What is religion and its focal features?
In principle, it does not exist precise and commonly agreed definition of religion. What is, however, clear, is the linguistic fact that the origin of the term religion is derived from the Latin word religiare – to bind. This fact is suggesting that many types of beliefs, in fact, have fundamental characteristics of religion (nationalism, Nazism, or Marxism). It is, however, very difficult to define religion for the purpose and, therefore, the question arises are witchcraft or paganism a religion (theosophy) or just a set of religions?
Religion, at least from the points of views of the sociologists and anthropologists (Émile Durkheim), can be defined as a cultural system of commonly shared beliefs and rituals which are providing a sense of ultimate meaning and purpose by the creation of an idea of reality that is sacred, all-encompassing and supernatural.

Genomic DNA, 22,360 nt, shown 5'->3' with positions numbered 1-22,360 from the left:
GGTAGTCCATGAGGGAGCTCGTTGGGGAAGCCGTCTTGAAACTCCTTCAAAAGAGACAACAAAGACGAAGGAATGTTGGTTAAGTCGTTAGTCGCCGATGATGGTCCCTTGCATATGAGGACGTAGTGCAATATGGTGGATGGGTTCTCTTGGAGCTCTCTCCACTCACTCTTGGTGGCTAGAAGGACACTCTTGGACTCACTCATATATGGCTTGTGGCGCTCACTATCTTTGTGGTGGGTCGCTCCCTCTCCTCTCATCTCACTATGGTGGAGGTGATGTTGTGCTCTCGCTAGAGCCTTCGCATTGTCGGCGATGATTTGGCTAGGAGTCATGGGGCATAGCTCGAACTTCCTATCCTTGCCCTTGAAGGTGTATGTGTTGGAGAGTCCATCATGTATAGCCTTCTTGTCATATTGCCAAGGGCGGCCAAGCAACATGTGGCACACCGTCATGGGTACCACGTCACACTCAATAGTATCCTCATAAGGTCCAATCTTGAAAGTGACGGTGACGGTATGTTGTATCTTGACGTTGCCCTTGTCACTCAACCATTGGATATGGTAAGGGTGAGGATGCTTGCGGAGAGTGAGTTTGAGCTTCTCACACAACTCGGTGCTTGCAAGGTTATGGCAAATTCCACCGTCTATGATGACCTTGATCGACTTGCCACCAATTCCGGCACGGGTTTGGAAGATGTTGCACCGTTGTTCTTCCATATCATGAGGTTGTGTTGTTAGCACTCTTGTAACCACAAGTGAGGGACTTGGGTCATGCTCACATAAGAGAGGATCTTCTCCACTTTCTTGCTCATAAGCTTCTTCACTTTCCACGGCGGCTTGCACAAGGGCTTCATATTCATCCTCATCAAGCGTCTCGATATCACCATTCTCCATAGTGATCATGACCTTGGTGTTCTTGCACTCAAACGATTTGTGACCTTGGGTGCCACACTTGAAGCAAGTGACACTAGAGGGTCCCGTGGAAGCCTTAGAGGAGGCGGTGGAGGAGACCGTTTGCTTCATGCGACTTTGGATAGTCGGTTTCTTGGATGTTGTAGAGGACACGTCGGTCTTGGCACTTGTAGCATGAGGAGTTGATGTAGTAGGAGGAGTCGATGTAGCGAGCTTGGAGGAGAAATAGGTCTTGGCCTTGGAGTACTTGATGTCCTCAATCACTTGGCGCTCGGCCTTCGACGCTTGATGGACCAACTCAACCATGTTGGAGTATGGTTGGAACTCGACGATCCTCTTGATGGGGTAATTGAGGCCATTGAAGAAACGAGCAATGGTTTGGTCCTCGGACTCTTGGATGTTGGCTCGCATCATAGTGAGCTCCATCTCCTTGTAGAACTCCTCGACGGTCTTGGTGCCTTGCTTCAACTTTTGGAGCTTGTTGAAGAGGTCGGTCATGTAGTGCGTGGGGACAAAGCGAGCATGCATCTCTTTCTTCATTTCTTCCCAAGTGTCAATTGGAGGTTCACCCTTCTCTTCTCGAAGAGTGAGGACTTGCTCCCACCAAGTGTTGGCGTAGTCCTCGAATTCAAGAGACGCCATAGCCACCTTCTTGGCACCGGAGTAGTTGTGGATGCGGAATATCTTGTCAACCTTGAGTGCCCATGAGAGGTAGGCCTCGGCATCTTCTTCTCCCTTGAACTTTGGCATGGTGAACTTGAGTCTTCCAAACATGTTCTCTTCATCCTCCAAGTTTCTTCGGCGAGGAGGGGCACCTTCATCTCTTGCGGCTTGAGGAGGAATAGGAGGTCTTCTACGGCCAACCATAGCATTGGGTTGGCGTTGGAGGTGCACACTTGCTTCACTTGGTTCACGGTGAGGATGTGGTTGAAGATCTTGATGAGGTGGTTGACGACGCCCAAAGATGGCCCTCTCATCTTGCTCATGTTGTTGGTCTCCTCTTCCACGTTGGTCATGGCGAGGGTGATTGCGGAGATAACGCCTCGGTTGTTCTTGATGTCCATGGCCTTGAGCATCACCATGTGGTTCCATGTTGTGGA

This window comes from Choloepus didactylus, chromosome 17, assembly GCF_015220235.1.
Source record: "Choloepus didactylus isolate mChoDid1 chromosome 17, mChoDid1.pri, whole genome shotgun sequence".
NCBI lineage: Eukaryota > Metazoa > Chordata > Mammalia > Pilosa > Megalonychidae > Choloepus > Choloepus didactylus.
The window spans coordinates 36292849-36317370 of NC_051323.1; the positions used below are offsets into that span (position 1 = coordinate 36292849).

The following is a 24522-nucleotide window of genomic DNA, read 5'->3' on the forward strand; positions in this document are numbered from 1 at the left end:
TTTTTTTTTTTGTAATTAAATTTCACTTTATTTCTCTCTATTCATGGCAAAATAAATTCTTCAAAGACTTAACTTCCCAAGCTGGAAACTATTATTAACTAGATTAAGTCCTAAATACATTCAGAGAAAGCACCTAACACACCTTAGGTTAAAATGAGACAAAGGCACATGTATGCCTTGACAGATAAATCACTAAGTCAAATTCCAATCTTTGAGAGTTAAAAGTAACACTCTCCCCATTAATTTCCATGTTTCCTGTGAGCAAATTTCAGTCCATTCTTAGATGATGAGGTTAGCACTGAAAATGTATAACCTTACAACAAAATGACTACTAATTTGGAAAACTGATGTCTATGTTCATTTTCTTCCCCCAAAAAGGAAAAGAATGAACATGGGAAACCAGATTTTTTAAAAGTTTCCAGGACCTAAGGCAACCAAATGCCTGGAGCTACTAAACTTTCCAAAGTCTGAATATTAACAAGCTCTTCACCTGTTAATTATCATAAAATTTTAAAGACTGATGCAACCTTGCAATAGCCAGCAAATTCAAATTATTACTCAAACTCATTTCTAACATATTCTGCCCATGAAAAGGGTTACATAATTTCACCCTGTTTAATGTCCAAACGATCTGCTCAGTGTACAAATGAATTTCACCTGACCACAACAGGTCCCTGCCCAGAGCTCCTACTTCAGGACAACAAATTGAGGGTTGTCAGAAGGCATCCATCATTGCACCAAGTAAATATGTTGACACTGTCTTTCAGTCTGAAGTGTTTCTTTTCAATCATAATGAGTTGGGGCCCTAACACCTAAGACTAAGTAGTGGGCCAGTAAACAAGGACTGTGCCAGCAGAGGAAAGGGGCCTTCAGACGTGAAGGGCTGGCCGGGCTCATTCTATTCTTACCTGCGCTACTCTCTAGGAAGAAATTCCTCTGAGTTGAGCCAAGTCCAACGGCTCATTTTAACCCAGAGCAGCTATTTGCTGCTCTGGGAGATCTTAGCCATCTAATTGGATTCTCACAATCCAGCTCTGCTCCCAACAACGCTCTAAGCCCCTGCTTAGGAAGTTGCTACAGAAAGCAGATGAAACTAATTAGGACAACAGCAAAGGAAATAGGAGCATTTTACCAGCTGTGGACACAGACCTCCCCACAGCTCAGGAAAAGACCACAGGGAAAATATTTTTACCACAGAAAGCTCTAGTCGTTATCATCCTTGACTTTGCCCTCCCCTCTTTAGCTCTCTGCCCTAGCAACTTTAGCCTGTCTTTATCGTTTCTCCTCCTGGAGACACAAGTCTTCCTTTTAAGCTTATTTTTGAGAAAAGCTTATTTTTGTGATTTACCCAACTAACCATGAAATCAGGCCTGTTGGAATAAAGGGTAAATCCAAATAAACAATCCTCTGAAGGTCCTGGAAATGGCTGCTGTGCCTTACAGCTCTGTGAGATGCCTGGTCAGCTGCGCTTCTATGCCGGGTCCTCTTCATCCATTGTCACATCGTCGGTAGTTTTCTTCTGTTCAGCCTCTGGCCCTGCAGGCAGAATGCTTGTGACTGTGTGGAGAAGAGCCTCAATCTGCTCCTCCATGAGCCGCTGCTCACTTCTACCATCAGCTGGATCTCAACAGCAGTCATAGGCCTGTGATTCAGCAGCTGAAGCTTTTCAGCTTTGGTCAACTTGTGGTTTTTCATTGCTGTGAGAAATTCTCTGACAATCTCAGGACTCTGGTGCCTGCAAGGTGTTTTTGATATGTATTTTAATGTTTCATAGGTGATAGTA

From the most general viewpoint, religion is an organized community of people who are bound together by common beliefs about certain transcendent realities. Now, the question is: What is „transcendent“. In the context of religious belief, the transcendent is understood as any belief in a distinctly „coming from another world“ to be a supreme being or a God Creator and supreme ruler (Pantocrator). However, in the case of Buddhism, it can be a „this-worldly“ experience of personal liberation (nirvana).
Religion is usually concerned with the worship of transcendent or supranational beings whose existence is outside of this world and, or at least, above the mortal and temporal realm. In the monotheistic forms of religion like Judaism, Christianity, and Islam, the religious concern is concentrated into a single almighty God who is omnipotent, omnipresent, and omniscient – the creator of the universe.